My current thinking is that this tobacco tin may have been under the hut floor undiscovered for around 80 years, since the early to mid 1930’s. Back in the 1930’s using old tobacco tins to store small items was very common, I would conclude that the owner had the tin next to his bed, when he was near his bed he knocked the tin into the hole, probably without knowing, with nothing of value in the tin he soon forgot about it.

Tony

 

EDIT: Apologies, since originally posting this article some of the links had disappeared, but some of the links are traceable but some like the Town Talk tobacco tin seems to have gone forever, several of the links are on Wikipedea but they seem to change the link from time to time so I will leave it up to the their own search.

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The Castle

The Castle walk inthe Budawangs National Park, New South Wales, in my opinion it is one of the best day walks around, it has just about every thing that one could want in a walk with some climbing, some scrambling through a cave, walking along a narrow ledge with a big drop and brilliant views, the day we did the Castle we had a clear sky and there was not a breath of wind

Start of the climbing

some more climbing

The view from the Castle, Pidgeon House Mountain in the distanceThe view from the Castle is one of the best around, the peak in the distance is Pidgeon House Mountain and recieved this name from Captain Cook in 1770, the walk up Pidgeon House is an interesting walk also.

With a bit of rope

 A few meters behind me we had to walk over a ledge with a slope on it, with no hand grips and a very large drop, it was quite scary for a non climber.

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This is a story and some pictures from a  fishing trip in 2008.

Late last year Andrew rang me , have you been to Dunns Flat, it sounded familiar, where is Dunns Flat I replied, off Mt Ginini on the Goodradigbee River Andrew said, yes I replied, along time ago though. What’s the fishing like Andrew asks, it was good we had no trouble catching a few small trout. What is the track like he asks, its called Harry’s Spur and was quite good when I did it, but a bit steep in places 300 meters climb in the first k on the way back, about 900 meters in all in 8K, do you want to come Andrew ask, no sorry can’t make it, going in to hospital to have my heart rewired will be out of action for a while, have fun I jealously said.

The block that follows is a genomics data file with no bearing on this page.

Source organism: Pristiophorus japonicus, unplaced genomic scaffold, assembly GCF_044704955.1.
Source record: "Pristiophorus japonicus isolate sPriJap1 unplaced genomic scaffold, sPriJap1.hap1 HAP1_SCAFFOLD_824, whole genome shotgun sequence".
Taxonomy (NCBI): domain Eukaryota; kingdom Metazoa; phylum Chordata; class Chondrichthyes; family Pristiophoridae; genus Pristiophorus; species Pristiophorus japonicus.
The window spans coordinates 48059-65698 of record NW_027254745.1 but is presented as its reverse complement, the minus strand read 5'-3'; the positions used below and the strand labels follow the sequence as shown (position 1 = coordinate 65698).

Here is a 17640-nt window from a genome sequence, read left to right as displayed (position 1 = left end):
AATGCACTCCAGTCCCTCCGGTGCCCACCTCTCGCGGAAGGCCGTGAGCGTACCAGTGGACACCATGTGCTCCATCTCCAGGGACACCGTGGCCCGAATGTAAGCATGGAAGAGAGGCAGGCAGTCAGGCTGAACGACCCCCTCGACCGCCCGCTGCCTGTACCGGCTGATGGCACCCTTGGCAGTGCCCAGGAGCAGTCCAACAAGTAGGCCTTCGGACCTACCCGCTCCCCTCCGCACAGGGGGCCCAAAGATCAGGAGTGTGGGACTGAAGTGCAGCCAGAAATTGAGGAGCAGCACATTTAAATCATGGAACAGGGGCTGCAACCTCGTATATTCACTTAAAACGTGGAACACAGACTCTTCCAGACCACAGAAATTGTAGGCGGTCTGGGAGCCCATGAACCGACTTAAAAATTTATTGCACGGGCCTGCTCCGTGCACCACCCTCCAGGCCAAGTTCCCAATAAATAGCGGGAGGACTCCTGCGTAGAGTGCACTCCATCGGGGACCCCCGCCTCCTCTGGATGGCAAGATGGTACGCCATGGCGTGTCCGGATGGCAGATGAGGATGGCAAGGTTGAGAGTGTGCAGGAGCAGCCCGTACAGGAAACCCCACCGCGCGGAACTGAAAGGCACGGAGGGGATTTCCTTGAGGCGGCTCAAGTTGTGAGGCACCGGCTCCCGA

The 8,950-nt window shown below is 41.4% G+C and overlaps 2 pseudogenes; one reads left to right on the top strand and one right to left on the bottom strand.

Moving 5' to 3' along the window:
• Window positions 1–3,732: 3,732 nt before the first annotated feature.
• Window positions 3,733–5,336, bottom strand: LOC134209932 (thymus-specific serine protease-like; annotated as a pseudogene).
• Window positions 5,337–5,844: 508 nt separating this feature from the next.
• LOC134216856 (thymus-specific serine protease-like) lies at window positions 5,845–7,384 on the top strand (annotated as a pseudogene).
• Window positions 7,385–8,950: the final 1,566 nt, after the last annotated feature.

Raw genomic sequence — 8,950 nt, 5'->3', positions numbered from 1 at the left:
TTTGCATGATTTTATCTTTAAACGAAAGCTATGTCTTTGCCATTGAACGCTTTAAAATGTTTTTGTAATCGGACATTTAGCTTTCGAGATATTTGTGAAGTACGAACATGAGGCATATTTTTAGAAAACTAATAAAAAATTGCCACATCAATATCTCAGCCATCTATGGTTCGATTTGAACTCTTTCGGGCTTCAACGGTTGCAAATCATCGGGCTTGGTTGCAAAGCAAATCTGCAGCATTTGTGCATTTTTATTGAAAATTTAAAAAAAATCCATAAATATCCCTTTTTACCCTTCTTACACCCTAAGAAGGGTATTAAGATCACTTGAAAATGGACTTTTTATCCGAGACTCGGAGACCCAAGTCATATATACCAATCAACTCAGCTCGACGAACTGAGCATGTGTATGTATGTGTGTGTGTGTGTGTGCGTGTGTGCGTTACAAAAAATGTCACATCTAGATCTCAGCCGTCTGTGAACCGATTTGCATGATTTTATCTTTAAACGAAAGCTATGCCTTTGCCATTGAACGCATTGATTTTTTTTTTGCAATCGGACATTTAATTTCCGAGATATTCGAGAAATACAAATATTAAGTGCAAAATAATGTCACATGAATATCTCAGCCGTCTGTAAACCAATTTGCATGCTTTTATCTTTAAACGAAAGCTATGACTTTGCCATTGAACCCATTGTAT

A week later I picked up my ringing phone, Andrew here again did Dunns flat on the weekend got 50 fish absolutely brilliant trip, the track is a bit over grown in places after the big fires of 2003 we had trouble finding our way in places.

Six weeks later I picked up my phone again Andrew here went to Dunns flat again we caught so many fish we lost count another great trip and went to the waterfall that is 2k down stream, I replied that I have never heard of the waterfall, when I looked at the map I saw that there is an unnamed waterfall down stream from the campsite.

A few days later when I opened up my e-mail there was one from my walking/fishing partner Dave saying that it has been a while since New Zealand and that he needs to go for a walk soon, I replied that Andrew had just rang about his trip to Dunns flat and that we should go there, his reply was lets go soon as possible.